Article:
Horizon 2020, the EU's research and innovation programme, is attracting more and more researchers and innovators. In 2015 there was an increase in proposals by 25% compared to 2014, especially coming from businesses, whose number of applications increased by almost 27%. Almost 50 % of participants are newcomers, many of which are small and medium-sized companies.
These are some of the developments highlighted in a report on the first two years of Horizon 2020 that the European Commission published on 28 November 2016. The report shows that in 2014 and 2015, almost €16 billion has been allocated to over 9,000 research and innovation projects that boost excellent science, create industrial leadership and tackle societal challenges. In total, the programme attracted about 76,000 eligible proposals.
Tougher competion, but more effiency
Éanna Kelly from Science|Business has a slightly more critical view: She points out that the odds of winning a grant from the European Commission’s Horizon 2020 research programme are now around one in nine. This is a sharp fall from the average 19 to 21 per cent odds in the preceding Framework Programme 7, which ran between 2007 and 2013.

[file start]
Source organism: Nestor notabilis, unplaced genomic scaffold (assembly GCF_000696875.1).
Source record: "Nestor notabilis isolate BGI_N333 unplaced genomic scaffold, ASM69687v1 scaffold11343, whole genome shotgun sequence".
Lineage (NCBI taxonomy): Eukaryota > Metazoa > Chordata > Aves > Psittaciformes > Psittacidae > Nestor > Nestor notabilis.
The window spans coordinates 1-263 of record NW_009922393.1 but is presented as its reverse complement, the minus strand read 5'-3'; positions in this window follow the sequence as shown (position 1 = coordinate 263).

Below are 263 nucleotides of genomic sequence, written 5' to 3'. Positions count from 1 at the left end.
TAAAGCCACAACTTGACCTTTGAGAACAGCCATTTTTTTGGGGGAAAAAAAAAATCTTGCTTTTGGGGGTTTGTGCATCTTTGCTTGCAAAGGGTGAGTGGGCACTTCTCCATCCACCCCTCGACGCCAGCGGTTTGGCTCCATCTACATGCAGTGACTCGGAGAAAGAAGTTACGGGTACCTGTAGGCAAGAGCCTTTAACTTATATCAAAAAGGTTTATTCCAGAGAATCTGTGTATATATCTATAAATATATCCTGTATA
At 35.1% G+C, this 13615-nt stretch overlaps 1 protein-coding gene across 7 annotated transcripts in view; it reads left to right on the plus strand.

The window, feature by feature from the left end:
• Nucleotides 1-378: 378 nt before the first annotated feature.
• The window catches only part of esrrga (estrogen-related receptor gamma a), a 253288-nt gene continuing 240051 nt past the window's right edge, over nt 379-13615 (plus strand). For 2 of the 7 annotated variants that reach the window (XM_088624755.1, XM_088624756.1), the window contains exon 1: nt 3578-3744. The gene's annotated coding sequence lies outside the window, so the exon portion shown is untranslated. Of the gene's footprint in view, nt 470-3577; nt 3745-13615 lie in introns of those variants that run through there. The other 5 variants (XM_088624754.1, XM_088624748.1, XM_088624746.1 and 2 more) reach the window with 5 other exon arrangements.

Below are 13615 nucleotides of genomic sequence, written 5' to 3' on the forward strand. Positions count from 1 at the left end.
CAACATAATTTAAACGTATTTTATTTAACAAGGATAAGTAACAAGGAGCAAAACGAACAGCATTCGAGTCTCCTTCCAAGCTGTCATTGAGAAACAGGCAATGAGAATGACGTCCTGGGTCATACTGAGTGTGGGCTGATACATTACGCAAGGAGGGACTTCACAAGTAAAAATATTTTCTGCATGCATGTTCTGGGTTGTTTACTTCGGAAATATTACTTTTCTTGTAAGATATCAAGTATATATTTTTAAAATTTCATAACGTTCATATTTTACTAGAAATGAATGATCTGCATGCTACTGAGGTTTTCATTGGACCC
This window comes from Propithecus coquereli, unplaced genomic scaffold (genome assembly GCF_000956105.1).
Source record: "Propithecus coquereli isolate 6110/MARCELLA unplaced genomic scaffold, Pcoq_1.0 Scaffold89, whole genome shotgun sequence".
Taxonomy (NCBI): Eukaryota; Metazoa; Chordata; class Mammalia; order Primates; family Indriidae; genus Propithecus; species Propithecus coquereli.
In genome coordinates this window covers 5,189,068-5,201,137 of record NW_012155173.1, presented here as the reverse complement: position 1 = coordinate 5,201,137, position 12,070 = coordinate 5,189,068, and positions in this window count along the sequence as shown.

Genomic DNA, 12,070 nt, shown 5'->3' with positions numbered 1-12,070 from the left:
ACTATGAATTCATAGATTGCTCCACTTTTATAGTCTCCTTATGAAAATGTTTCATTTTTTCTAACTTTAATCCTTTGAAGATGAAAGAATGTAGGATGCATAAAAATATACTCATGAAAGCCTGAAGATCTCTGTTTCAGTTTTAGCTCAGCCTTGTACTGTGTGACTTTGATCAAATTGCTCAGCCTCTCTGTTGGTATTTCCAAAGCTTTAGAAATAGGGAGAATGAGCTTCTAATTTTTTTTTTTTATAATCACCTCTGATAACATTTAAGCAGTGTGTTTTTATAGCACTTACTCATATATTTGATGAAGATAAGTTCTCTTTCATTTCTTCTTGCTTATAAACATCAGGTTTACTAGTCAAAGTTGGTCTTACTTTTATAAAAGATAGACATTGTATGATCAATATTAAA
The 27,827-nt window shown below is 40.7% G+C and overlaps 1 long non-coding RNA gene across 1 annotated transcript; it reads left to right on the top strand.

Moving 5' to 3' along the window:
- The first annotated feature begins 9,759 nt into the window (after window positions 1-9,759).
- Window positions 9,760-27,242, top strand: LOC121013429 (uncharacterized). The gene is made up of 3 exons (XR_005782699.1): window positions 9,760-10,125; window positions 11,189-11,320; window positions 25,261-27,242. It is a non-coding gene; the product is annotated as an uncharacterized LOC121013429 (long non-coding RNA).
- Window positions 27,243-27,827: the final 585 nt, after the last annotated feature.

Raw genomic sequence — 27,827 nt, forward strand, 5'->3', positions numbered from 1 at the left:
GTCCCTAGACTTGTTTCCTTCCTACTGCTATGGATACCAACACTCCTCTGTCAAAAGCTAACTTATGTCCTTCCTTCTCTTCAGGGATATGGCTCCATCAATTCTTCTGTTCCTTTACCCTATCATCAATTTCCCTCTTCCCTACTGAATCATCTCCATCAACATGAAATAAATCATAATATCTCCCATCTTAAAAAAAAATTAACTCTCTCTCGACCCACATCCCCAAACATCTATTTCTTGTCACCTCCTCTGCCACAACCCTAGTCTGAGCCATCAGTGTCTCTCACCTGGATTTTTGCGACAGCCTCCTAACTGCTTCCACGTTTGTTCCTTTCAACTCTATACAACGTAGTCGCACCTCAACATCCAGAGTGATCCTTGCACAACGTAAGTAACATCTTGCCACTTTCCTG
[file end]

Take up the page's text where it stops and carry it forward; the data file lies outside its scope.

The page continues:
The analysis, based on 152,627 Horizon 2020 applications received in 2015, shows many proposals to the €77 billion programme that received top marks from evaluators did not get funded.
'Horizon 2020 would have needed €41.6 billion more in the first two years to fund all proposals deemed excellent by independent evaluators', the report says.
On the other hand both sources point out that the grant application process has become more efficient:
According to the European Commission, the report highlights that the time from opening of applications to allocation of funding has dropped by almost 32 days from 2014 to 2015. The average time-to-grant for the first two years was only 6.7 months, which is 100 days shorter than the previous Framework Programme, FP7.
This is also acknowledged by Science|Business: 'More positively, grant processing has speeded up. Despite the application avalanche, more than 90 per cent of all grant agreements were signed by the Commission within the eight month target, shaving a month off the average turnaround time between 2007 and 2013.'
Moderate participation from non-EU countries
More researchers from outside the EU applied for grants in 2015 than in 2014, but strong interest is concentrated on a few countries: Submissions from the US, China, Canada and Australia make up almost half of all successful applications from outside Europe. The European Commission is trying to entice more non-EU countries to participate in Horizon 2020, bringing their own funding to the table.
Download the reports directly from the website of the European Commission: